“I am especially conscious today that Mark was a strong support and advocate for many other survivors, and I truly appreciate the profound sense of loss that so many will be feeling at this time. I will remember Mark with enormous fondness and deep gratitude for his graciousness, leadership and selflessness. We are all the lesser for Mark’s passing, but greater for having had the privilege of knowing him.

“Rest in peace, Mark. Thank you for everything.”

The team conducting the Government scoping inquiry commended the “extraordinary bravery” of Mark and his brother David, in coming forward.

The brothers were “pivotal” in the establishment of the process and their courage influenced “so many survivors’ decisions to come forward and tell their stories,” their statement said.

“Our thoughts are with David and all of Mark’s family today and with his many friends. May he rest in peace,” it said.

Heads of Germany’s synodal way seek papal talks on resolutions

The leaders of Germany’s “synodal way” asked in June for face-to-face talks with Pope Francis, in a letter setting out the initiative’s demands for sweeping changes to Church teaching and practice.

The letter to the pope was made public Sept. 22 when the German bishops’ conference (DBK) and the lay Central Committee of German Catholics (ZdK) — the synodal way’s co-sponsors — released the six-page text.

The letter, dated June 22, presented the results of the three-year initiative, which brought together Germany’s bishops and select lay people to discuss four main topics: power, the priesthood, women in the Church, and sexuality.

The synodal way formally ended in March with resolutions backing women deacons, a re-examination of priestly celibacy, lay preaching at Masses, same-sex blessings, and “gender diversity.”

Is it unclear whether the pope has responded to the June letter and there is no public record of an audience between Francis and the letter’s signatories, the synodal way’s co-presidents Bishop Georg Bätzing and Irme Stetter-Karp, respectively the chairman of the DBK and president of the ZdK.

Pope Francis has repeatedly criticized the German project, suggesting that it failed to take into account the criteria for authentic reform set out in his 2019 letter to German Catholics. The pope has also described the initiative as “elitist,” and joked that it is seeking to replicate the Evangelical Church in Germany. He also authorized a series of Vatican interventions in the project, but did not prevent it from taking place.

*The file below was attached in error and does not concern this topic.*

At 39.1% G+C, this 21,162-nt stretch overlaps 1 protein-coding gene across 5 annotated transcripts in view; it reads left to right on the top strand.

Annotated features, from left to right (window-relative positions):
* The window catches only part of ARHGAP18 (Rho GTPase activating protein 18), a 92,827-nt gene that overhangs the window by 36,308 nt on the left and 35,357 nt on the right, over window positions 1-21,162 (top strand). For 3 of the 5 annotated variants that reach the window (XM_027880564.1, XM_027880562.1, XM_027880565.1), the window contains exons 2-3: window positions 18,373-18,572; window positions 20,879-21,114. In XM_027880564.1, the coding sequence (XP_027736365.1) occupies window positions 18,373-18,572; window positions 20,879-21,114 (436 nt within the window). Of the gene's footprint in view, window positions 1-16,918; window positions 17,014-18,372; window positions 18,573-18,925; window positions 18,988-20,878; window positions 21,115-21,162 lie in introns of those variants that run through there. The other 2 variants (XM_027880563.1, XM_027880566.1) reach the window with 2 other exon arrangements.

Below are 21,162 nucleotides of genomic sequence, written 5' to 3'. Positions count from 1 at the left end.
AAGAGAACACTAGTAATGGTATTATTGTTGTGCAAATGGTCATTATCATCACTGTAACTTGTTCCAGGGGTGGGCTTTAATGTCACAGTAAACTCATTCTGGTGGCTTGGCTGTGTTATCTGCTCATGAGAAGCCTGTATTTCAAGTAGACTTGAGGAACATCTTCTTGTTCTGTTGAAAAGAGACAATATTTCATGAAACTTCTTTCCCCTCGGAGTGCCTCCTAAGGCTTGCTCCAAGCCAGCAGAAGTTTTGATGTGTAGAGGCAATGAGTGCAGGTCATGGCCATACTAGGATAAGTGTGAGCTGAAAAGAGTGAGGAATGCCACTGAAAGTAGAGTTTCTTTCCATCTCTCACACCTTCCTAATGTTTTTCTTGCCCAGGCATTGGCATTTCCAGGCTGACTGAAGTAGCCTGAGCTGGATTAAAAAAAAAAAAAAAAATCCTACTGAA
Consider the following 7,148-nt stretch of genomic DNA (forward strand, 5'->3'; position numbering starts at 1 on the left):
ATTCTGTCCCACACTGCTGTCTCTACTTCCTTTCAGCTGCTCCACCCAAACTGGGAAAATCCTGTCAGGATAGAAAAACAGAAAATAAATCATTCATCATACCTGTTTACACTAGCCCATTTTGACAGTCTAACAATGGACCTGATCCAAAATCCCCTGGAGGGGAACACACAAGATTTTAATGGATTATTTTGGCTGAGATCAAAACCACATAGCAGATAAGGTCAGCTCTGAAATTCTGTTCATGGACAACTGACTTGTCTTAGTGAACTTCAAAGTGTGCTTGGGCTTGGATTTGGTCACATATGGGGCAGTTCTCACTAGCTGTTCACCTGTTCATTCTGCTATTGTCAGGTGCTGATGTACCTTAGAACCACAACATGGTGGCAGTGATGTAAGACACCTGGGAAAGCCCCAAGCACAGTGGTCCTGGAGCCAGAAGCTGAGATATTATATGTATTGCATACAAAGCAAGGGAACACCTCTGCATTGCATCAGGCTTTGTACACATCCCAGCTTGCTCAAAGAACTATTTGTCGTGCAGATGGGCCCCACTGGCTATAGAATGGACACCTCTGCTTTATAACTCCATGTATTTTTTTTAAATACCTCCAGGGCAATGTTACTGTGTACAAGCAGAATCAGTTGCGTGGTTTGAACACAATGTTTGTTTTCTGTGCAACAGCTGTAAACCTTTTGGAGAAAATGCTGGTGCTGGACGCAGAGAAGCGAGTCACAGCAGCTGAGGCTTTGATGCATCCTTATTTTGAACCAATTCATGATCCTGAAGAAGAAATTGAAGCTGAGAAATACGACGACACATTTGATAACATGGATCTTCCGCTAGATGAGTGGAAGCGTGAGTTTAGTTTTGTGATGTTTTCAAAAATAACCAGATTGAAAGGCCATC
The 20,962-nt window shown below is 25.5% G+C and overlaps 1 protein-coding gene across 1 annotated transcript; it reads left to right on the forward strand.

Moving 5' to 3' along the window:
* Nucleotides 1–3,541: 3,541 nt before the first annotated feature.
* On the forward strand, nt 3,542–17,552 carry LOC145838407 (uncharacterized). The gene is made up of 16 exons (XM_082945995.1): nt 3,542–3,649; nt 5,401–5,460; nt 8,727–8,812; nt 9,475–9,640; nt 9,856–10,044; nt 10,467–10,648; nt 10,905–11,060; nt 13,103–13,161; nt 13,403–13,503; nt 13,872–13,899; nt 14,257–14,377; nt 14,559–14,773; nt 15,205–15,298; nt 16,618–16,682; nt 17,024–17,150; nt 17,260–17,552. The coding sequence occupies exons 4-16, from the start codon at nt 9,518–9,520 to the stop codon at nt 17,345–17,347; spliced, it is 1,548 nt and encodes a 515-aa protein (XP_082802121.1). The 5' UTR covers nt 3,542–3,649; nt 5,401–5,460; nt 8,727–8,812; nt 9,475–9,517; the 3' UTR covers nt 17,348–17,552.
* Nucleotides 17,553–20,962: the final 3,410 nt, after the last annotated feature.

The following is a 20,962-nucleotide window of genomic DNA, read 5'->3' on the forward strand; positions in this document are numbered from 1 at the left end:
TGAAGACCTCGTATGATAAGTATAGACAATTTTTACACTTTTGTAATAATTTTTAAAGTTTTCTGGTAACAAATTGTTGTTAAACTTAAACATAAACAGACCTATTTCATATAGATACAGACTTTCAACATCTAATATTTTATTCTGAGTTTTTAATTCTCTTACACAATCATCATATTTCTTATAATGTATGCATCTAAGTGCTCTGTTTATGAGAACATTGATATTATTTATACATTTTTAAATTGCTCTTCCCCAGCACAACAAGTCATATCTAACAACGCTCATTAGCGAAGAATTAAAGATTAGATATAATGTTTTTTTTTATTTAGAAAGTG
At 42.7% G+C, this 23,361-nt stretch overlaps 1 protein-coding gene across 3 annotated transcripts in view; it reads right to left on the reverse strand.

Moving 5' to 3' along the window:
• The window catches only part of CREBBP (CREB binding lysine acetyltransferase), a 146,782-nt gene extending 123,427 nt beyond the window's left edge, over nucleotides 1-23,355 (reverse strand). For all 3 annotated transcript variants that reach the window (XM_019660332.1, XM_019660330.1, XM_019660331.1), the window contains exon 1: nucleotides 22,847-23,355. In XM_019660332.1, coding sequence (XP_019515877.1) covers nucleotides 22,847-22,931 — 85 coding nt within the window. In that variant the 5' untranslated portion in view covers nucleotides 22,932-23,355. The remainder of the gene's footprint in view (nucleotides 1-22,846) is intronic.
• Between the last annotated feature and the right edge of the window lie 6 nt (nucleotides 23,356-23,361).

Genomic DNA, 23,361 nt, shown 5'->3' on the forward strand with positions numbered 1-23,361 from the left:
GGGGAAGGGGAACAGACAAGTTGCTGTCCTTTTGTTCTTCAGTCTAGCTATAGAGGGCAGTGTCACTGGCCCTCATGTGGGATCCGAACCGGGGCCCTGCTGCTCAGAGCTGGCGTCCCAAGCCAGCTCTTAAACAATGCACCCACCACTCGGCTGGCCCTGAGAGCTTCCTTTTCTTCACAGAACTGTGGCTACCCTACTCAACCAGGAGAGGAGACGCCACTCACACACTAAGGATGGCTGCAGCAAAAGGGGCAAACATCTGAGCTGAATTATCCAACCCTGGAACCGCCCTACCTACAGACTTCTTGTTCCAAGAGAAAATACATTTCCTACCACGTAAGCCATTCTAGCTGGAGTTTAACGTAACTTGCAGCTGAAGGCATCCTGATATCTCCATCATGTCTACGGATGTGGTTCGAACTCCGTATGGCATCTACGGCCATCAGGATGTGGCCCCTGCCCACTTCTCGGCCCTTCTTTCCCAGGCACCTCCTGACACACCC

Bätzing and Stetter-Karp sought to assuage the pope’s concerns, stressing in the letter’s opening lines that synodal way participants were grateful for his 2019 message and had reflected on its admonitions “again and again in the course of the process.”

They also suggested that the synodal way was based on broad consultations, “in the dioceses, the parishes, the associations, in the assemblies of the Central Committee of German Catholics, in the synodal forums, in the bishops’ conference and, last but not least, in the synodal assemblies.”

They said that the initiative’s resolutions had been “recognized by a vast majority of the assembled bishops, priests, religious, and laity as significant perspectives for the future.”

The letter noted that according to the synodal way’s statutes, resolutions that could not be enacted at a local level should be presented to the pope. Bätzing and Stetter-Karp said they hoped that Francis would give the resolutions his “favorable consideration and review.” 

They emphasized that they were available for further discussions with Vatican dicasteries and noted that the synodal way’s conclusions would be raised at the synod on synodality in Rome.

“We have noticed with great interest that many of these concerns are also mentioned in the Instrumentum Laboris [working document] for the world synod in October,” they wrote.

They added: “We are aware that the concerns presented here, as far-reaching as they may be in detail, can nevertheless all only be helpful if they are seen quite explicitly in the service of a Church that takes the Gospel to heart again and again and remembers its mission to proclaim this Gospel to the people.”